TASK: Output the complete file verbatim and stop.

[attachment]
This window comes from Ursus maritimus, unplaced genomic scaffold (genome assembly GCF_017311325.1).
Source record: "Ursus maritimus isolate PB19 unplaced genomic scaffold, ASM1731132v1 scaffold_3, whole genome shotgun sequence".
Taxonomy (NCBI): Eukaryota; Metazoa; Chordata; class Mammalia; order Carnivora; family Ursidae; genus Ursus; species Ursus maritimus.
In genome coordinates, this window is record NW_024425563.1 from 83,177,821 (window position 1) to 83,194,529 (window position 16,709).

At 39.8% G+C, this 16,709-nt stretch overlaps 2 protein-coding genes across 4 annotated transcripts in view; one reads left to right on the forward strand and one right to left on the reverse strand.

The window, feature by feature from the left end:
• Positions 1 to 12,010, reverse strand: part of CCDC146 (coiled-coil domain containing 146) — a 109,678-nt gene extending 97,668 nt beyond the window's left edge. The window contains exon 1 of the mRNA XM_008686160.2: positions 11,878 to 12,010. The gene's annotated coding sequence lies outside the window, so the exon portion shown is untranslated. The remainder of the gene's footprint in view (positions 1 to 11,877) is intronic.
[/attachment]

This window comes from Ursus maritimus, unplaced genomic scaffold (genome assembly GCF_017311325.1).
Source record: "Ursus maritimus isolate PB19 unplaced genomic scaffold, ASM1731132v1 scaffold_3, whole genome shotgun sequence".
Taxonomy (NCBI): Eukaryota; Metazoa; Chordata; class Mammalia; order Carnivora; family Ursidae; genus Ursus; species Ursus maritimus.
In genome coordinates, this window is record NW_024425563.1 from 83,177,821 (window position 1) to 83,194,529 (window position 16,709).

At 39.8% G+C, this 16,709-nt stretch overlaps 2 protein-coding genes across 4 annotated transcripts in view; one reads left to right on the forward strand and one right to left on the reverse strand.

The window, feature by feature from the left end:
• Positions 1 to 12,010, reverse strand: part of CCDC146 (coiled-coil domain containing 146) — a 109,678-nt gene extending 97,668 nt beyond the window's left edge. The window contains exon 1 of the mRNA XM_008686160.2: positions 11,878 to 12,010. The gene's annotated coding sequence lies outside the window, so the exon portion shown is untranslated. The remainder of the gene's footprint in view (positions 1 to 11,877) is intronic.